I laughed, and I cried a little, and then my tears dried up and I drove home.

Thursday, June 28, 2018

Mama

Susan Mae (Bean) Cooper
July 4, 1946-June 27, 2018
Picture: Mother's Day 2018

I lost my beautiful mama last night.

For a year, we had such hope that we would beat her cancer enough--we knew it wasn't curable, that "remission" was not the goal. But we believed, we hoped, that we would beat it enough into submission that Mom could live an enjoyable life.

For a while, it worked. Then it didn't.

The last several weeks have been a roller coaster of worry and emotion. Mom went into the hospital on June 1st with severe jaundice. Over the next three weeks she would be prodded and poked in several procedures, given a bile drain, and given a feeding tube. She suffered the indignities that come with needing a nurse's help to use the restroom.

She fought so hard...and it weakened her so much.

She came home a week ago today. We all thought, Finally! She'll have a real chance to be comfortable, to get strong again. We're going to fix her up and get her on immunotherapy. Show this stupid cancer that Team Cooper is tough!

Friends, she tried.

She did her physical therapy exercises in her chair. She had no appetite, but gamely tried to eat and drink. Dad changed her feeding tube, cleaned her bile drain. Helped her stay clean.

On Monday, we had to get her to an appointment with her oncologist, who is based in Sacramento. When we got there, Mom was feeling rough, and she declined quickly. The blood pressure reading in the oncologist's office was 40-something over 30-something. She was clearly dehydrated.

The doctor sent her to the nearby chemo infusion center for hydration, but when they saw her blood pressure, they told us, "We can't take her, she needs the ER." So they helped us wheel her down to the ER and she was immediately taken in.

As they started pumping two bags of fluids into her, Mom started to perk up. I caught her watching me--sitting in a chair nearby, crying--and I mouthed, "I love you" to her. She mouthed it back, from behind a surgical mask, and her eyes crinkled up with her smile. That night, she was admitted to the hospital.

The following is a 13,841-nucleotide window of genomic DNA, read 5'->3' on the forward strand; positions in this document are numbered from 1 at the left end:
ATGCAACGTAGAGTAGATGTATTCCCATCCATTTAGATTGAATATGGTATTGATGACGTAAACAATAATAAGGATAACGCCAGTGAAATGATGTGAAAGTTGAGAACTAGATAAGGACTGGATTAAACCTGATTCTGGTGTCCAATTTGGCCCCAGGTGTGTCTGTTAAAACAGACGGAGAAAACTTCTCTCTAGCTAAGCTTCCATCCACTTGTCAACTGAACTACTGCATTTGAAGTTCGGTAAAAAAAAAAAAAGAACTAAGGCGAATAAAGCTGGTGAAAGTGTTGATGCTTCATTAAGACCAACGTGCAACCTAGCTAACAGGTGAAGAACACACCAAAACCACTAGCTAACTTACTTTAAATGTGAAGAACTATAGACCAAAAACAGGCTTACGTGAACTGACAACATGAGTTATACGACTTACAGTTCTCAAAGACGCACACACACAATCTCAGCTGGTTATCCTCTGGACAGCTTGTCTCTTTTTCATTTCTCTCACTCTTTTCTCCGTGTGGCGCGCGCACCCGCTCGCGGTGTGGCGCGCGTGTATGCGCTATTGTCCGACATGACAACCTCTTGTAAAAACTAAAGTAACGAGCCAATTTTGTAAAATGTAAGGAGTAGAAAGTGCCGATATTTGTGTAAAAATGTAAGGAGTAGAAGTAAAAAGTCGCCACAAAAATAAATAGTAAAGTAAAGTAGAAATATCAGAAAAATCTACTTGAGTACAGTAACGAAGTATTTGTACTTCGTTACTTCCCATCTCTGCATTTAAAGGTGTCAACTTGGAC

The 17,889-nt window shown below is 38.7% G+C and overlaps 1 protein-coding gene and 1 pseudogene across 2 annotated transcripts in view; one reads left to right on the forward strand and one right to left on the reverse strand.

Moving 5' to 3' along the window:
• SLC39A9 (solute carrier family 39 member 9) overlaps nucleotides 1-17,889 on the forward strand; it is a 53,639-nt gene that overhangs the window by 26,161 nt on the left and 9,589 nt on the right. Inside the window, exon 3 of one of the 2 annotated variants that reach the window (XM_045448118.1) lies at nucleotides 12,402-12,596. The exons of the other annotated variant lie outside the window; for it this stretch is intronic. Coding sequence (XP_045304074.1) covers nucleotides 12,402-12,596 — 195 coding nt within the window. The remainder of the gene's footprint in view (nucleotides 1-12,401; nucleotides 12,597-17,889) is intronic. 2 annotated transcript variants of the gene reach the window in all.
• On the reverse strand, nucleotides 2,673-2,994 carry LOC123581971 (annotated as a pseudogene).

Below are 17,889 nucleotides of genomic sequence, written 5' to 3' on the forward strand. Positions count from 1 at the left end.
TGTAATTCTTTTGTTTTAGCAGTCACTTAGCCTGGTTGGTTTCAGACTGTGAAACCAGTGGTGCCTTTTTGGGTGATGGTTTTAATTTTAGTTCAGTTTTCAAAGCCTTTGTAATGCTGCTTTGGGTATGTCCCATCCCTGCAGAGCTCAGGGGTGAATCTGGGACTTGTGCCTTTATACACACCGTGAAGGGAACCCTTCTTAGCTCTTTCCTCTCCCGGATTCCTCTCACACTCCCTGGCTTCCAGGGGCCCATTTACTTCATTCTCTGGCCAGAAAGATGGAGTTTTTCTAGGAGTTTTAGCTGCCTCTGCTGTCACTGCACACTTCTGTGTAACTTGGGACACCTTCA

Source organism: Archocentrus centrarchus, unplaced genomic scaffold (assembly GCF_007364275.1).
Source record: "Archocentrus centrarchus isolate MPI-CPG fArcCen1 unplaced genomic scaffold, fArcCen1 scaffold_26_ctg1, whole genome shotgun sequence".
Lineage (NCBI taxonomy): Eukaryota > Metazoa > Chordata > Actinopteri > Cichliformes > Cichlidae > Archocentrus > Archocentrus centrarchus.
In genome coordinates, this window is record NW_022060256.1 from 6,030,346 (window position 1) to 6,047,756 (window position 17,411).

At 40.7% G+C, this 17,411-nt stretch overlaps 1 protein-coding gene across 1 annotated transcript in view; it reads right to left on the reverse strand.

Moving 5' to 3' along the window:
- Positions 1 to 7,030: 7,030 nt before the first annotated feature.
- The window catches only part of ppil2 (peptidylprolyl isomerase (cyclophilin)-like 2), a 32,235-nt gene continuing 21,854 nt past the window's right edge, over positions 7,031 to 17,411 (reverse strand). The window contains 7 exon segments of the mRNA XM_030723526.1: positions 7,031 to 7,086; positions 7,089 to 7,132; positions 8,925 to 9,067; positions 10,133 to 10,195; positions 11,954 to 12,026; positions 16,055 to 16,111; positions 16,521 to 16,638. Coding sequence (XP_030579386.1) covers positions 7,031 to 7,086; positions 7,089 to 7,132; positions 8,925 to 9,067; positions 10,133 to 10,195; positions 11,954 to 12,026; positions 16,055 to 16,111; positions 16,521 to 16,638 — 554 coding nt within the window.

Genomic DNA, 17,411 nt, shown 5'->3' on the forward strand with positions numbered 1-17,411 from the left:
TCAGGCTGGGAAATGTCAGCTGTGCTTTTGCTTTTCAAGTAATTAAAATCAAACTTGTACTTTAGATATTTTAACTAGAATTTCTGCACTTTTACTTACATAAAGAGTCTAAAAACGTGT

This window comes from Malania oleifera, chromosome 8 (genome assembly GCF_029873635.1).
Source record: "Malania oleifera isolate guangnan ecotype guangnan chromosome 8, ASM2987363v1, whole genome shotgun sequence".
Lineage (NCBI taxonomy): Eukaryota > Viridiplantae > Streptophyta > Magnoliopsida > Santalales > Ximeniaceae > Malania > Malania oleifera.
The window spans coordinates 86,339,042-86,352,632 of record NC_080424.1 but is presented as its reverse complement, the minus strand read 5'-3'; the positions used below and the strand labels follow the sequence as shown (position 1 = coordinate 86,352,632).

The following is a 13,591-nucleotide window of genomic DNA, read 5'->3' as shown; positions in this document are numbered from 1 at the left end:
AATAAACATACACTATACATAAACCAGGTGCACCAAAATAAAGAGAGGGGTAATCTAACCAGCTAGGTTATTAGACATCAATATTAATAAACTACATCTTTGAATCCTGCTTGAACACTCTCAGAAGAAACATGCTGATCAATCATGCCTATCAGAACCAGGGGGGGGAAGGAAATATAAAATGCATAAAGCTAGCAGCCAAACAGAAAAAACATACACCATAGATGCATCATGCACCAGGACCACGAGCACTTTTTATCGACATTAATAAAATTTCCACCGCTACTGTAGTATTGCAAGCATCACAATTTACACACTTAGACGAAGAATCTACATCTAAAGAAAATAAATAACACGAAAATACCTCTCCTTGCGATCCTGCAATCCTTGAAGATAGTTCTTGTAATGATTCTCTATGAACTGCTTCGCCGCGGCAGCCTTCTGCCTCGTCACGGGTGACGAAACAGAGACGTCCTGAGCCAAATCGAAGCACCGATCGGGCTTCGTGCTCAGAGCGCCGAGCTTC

On Tuesday, we met the hospital doctor, Dr. J., and for the first time in a month, we had a medical professional lay it all out on the table for all of us.

"Thing is, you're dying," he told Mom, holding her hand and looking her directly in the eye. "I mean, all of us in here are, but you are doing it faster than I am." Mom nodded and smiled at him. She knew. Dad suspected. I had been mostly in denial, but coming around to the truth.

He gave her all of her options. We could continue with aggressive palliative care, and try to get her strong enough to go on immunotherapy. Or we could focus on comfort. Mom opted to continue with semi-aggressive care, but held the comfort option as a close alternative. Dr. J. smiled at her and said, "You get to decide. If I say I want a procedure, and you don't want it...I don't do it."

Yesterday (Wednesday), Dad and I set out to see Mom. Because she was in Sacramento, Dad had been coming by to pick me up when we would go there. As we drove, his phone rang, and he answered. It was Dr. J.  Mom had worsened a tiny bit the evening before. "She wants to have a meeting--is Megan with you? Oh, good--so have Antony page me when you get here." (Antony being her morning shift nurse, and the sweetest, kindest man.)